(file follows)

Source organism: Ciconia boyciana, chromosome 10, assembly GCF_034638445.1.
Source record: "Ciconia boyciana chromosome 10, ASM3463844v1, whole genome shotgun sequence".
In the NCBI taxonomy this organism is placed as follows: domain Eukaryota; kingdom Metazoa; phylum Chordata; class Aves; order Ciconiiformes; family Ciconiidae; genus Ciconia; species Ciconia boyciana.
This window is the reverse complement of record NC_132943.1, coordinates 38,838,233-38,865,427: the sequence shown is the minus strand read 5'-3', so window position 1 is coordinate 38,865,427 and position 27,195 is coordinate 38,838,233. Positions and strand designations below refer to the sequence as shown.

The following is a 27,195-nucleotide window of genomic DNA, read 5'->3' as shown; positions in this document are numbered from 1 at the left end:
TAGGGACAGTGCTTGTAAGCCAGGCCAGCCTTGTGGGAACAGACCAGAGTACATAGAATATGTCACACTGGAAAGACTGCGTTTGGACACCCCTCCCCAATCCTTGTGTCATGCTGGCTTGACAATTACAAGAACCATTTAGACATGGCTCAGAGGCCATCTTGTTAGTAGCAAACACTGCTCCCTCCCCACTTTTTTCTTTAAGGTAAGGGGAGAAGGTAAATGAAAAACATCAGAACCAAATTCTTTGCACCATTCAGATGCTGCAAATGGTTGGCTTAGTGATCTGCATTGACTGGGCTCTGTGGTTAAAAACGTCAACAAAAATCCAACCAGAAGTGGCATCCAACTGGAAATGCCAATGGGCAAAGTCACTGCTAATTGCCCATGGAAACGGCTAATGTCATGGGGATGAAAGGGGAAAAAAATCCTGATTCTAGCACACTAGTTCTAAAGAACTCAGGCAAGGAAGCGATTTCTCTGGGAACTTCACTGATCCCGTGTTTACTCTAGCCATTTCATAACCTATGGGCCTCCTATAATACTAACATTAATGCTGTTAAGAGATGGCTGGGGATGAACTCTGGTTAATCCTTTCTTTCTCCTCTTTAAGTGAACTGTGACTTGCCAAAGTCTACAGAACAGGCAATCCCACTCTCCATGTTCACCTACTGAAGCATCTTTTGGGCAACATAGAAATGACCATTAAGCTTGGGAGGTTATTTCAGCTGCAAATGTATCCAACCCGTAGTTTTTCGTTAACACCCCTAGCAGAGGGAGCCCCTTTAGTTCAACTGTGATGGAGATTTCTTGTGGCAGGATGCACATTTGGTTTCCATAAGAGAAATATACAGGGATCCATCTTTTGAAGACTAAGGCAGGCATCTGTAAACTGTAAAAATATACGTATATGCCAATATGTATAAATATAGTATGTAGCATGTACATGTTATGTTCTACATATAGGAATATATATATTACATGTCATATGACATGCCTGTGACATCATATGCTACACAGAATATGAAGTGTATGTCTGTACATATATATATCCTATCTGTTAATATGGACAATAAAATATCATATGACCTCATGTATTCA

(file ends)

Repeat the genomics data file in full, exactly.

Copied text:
Source organism: Ciconia boyciana, chromosome 10, assembly GCF_034638445.1.
Source record: "Ciconia boyciana chromosome 10, ASM3463844v1, whole genome shotgun sequence".
In the NCBI taxonomy this organism is placed as follows: domain Eukaryota; kingdom Metazoa; phylum Chordata; class Aves; order Ciconiiformes; family Ciconiidae; genus Ciconia; species Ciconia boyciana.
This window is the reverse complement of record NC_132943.1, coordinates 38,838,233-38,865,427: the sequence shown is the minus strand read 5'-3', so window position 1 is coordinate 38,865,427 and position 27,195 is coordinate 38,838,233. Positions and strand designations below refer to the sequence as shown.

The following is a 27,195-nucleotide window of genomic DNA, read 5'->3' as shown; positions in this document are numbered from 1 at the left end:
TAGGGACAGTGCTTGTAAGCCAGGCCAGCCTTGTGGGAACAGACCAGAGTACATAGAATATGTCACACTGGAAAGACTGCGTTTGGACACCCCTCCCCAATCCTTGTGTCATGCTGGCTTGACAATTACAAGAACCATTTAGACATGGCTCAGAGGCCATCTTGTTAGTAGCAAACACTGCTCCCTCCCCACTTTTTTCTTTAAGGTAAGGGGAGAAGGTAAATGAAAAACATCAGAACCAAATTCTTTGCACCATTCAGATGCTGCAAATGGTTGGCTTAGTGATCTGCATTGACTGGGCTCTGTGGTTAAAAACGTCAACAAAAATCCAACCAGAAGTGGCATCCAACTGGAAATGCCAATGGGCAAAGTCACTGCTAATTGCCCATGGAAACGGCTAATGTCATGGGGATGAAAGGGGAAAAAAATCCTGATTCTAGCACACTAGTTCTAAAGAACTCAGGCAAGGAAGCGATTTCTCTGGGAACTTCACTGATCCCGTGTTTACTCTAGCCATTTCATAACCTATGGGCCTCCTATAATACTAACATTAATGCTGTTAAGAGATGGCTGGGGATGAACTCTGGTTAATCCTTTCTTTCTCCTCTTTAAGTGAACTGTGACTTGCCAAAGTCTACAGAACAGGCAATCCCACTCTCCATGTTCACCTACTGAAGCATCTTTTGGGCAACATAGAAATGACCATTAAGCTTGGGAGGTTATTTCAGCTGCAAATGTATCCAACCCGTAGTTTTTCGTTAACACCCCTAGCAGAGGGAGCCCCTTTAGTTCAACTGTGATGGAGATTTCTTGTGGCAGGATGCACATTTGGTTTCCATAAGAGAAATATACAGGGATCCATCTTTTGAAGACTAAGGCAGGCATCTGTAAACTGTAAAAATATACGTATATGCCAATATGTATAAATATAGTATGTAGCATGTACATGTTATGTTCTACATATAGGAATATATATATTACATGTCATATGACATGCCTGTGACATCATATGCTACACAGAATATGAAGTGTATGTCTGTACATATATATATCCTATCTGTTAATATGGACAATAAAATATCATATGACCTCATGTATTCA